We get it: It's too hot for other shoes. But if you can bend your flip-flop in half, it's too flimsy to support your foot. The best ones are sturdy and made of high-quality leather.
Flip-flops are fine for the beach, the pool, and the locker room, where they can stomp out athlete's foot. But don't run, walk long distances, or play sports in them. You could sprain an ankle.
You're not likely to cross hiking paths with a bear. But if one sees you and takes notice:
- Make yourself look as big as you can.
- Speak calmly in low tones.
- Wave your arms slowly so it sees that you're not prey.
- Move away. Go slow -- don't run. Head sideways.
- Don't turn your back.
- Never growl or try to sound like a bear.
Attacks are rare. If it's a brown or grizzly bear, play dead. If it's a black bear, you must try to escape or fight back.
You just wanted to cut your grass! But those sharp blades move fast. Thousands of people each year are injured using lawn mowers.
Keep your mower in good repair. Always shut it off before you check problems.
Don't use your hands to clear debris from the blades. Protect your eyes, legs, hands, and feet.
Got a riding mower? On slopes, move up and down, not sideways, to avoid tipping over. Never let kids ride with you. Have them stay inside until you are done.
You should worry more about sunburn than sharks. It only takes a few tips to stay safe:
- Avoid being in the water at twilight, when sharks are most active.
- Don't go in the water if you're bleeding.
- Don't wear shiny jewelry when you swim. It could look like fish scales to a shark.
- Know that sharks are sometimes near the shore. Sandbars can trap them close to the beach at low tide.
We love a good picnic. But not so much if the mayo sits out too long.
- Keep cold foods cold.
- Don't keep any foods at room temperature longer than 2 hours -- or 1 hour if it's warmer than 90 degrees.
- Don't reuse platters that have held raw meat until you wash them thoroughly.
Rip currents can pull even strong swimmers out to sea. Shore breaks happen when waves break directly onto the beach, and they can cause spinal cord injuries in surfers.
Choose a beach with a lifeguard, who can tell you about water conditions.
Sneaker waves, found on the West Coast, come out of nowhere and sweep away people standing on dry land. Although most common in winter, they can strike when weather is sunny and calm. Never turn your back on the ocean.
This tiny organism lives in lakes, rivers, and hot springs. It enters through your nose and can cause a rare, fatal brain infection.
The only way to prevent infection is to avoid swimming in warm fresh water. If you do get in the water, don't put your head under. You can also reduce the risk by wearing nose clips, especially if you are going to jump in, which can send water up your nose.
What's summer without outdoor cooking? Just follow some simple rules:
- Keep your grill away from buildings and branches.
- Don't let grease build up.
- Never leave your grill unattended.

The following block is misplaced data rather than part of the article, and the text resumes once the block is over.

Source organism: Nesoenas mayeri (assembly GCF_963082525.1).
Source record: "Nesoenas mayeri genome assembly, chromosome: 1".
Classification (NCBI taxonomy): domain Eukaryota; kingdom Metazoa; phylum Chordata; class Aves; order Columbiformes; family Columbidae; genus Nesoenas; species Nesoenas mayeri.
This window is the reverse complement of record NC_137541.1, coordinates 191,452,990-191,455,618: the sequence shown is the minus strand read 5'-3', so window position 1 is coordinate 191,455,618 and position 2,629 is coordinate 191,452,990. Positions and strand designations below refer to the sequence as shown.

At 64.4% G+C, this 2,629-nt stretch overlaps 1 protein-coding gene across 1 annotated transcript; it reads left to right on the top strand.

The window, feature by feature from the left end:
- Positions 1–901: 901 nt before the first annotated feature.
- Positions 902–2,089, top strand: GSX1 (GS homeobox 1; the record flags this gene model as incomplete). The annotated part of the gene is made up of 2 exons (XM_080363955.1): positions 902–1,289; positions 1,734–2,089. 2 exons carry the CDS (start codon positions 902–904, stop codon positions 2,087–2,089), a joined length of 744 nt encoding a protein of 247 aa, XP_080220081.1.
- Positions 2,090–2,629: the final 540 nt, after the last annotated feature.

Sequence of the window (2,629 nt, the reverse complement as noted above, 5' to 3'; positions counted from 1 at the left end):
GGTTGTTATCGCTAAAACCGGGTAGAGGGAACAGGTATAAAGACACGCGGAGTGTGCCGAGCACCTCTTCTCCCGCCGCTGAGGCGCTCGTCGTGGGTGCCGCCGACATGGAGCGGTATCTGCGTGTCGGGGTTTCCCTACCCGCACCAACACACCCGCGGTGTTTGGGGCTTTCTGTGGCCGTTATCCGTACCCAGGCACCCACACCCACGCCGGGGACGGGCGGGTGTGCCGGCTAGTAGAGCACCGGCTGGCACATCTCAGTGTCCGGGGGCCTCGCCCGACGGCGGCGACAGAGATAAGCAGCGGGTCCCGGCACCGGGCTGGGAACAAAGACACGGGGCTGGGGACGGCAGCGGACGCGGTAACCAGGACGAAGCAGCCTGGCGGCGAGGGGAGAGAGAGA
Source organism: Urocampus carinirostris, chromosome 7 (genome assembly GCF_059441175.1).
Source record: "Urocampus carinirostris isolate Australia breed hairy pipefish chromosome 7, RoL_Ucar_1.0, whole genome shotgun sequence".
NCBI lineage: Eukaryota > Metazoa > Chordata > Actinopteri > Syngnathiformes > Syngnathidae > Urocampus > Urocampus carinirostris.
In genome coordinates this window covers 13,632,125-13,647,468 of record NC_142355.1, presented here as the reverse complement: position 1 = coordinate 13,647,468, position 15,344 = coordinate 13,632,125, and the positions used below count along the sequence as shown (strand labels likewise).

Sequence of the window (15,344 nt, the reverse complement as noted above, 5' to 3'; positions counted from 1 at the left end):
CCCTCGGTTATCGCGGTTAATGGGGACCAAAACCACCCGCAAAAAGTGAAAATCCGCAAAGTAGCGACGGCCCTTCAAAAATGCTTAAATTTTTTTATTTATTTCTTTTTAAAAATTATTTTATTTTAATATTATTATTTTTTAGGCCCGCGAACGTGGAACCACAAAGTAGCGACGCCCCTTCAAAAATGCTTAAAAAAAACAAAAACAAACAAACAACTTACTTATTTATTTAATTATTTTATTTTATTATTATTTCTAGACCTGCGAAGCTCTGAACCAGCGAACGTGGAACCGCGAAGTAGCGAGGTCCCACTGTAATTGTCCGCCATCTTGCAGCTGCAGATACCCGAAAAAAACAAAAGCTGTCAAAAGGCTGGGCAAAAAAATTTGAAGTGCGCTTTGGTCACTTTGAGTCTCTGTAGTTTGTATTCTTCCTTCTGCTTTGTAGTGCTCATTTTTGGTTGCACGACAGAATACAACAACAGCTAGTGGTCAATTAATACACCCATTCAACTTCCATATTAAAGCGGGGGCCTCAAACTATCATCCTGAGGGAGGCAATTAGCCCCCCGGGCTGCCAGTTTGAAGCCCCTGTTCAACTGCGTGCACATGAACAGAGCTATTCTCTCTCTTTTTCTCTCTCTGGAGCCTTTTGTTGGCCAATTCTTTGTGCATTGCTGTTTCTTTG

- Keep kids and pets away.
Does yours use propane? Test for leaks before the season starts. If you ever smell gas while you're cooking, get away from the grill and call the fire department.
Mosquitoes are more than a bother. They can spread West Nile virus. Most people who get the virus have no symptoms at all. But very serious and sometimes fatal illness can happen in less than 1% of those infected.
The only way to avoid West Nile is to avoid mosquito bites. Wear mosquito repellent and, if weather permits, long pants and long sleeves outside from dusk to dawn.
At home, get rid of standing water in birdbaths, buckets, and tire swings. They're breeding grounds for mosquitoes.
One minute you're strolling barefoot. The next, you're in pain. Puncture wounds happen more often in summer, when bare feet meet nails, glass, toothpicks, and seashells.
The biggest problem is infection. Heat, swelling, and drainage are signs that need quick medical attention. You may also need to update your tetanus shot.
Always wear sunscreen. Avoid the sun's strongest rays during the middle of the day. Wear clothes that protect your arms and legs, and a hat that shields your face, ears, and neck. Reapply sunscreen every 3 hours, or more often if you get sweaty or swim. (There is no such thing as waterproof sunscreen.) Remember, even a tan is sun damage.
It's hot! That's not just uncomfortable. It can make you sick. Take special care with children and the elderly, because their bodies don't cool as well.
Wear loose clothes, don't exercise at the hottest part of the day, and stay hydrated. Symptoms of heat-related illness may include cramps, nausea, and pale moist skin. Go to a cooler place, drink fluids, and put cool cloths on the skin. If you are not getting better or if you have more serious symptoms such as high fever, fast heart rate, warm and dry skin, confusion, change in behavior, or convulsions, call 911.
Teach kids to swim, always watch them closely at the pool, and keep pools fenced. Don't mix drinking with fun in and around the water. Alcohol affects your balance and judgment.
IMAGES PROVIDED BY:
- Science Source/Getty Images
- American Podiatric Medical Association: "Flip-Flops."
- National Park Service: "Staying Safe Around Bears."
- Consumer Product Safety Commission Fact Sheet: "Power Lawn Mowers."
- National Oceanic and Atmospheric Administration: "7 Dangers at the Beach."
- FDA: "Eating Outdoors, Handling Food Safely -- Food Facts."
- Washington State Department of Ecology: "Sneaker Waves."
- CDC: "Naegleria fowleri -- Primary Amebic Meningoencephalitis (PAM) -- Swimming," "West Nile Virus," and "Unintentional Drowning -- Get the Facts."
- National Fire Protection Association: "Grilling Safety Tips."
- American College of Foot and Ankle Surgeons: "Foot Health Facts -- Puncture Wounds."
- Mayo Clinic: "Heat Stroke -- Prevention."
- Johns Hopkins Medicine: "Heat-Related Illnesses (Heat Cramps, Heat Exhaustion, Heat Stroke."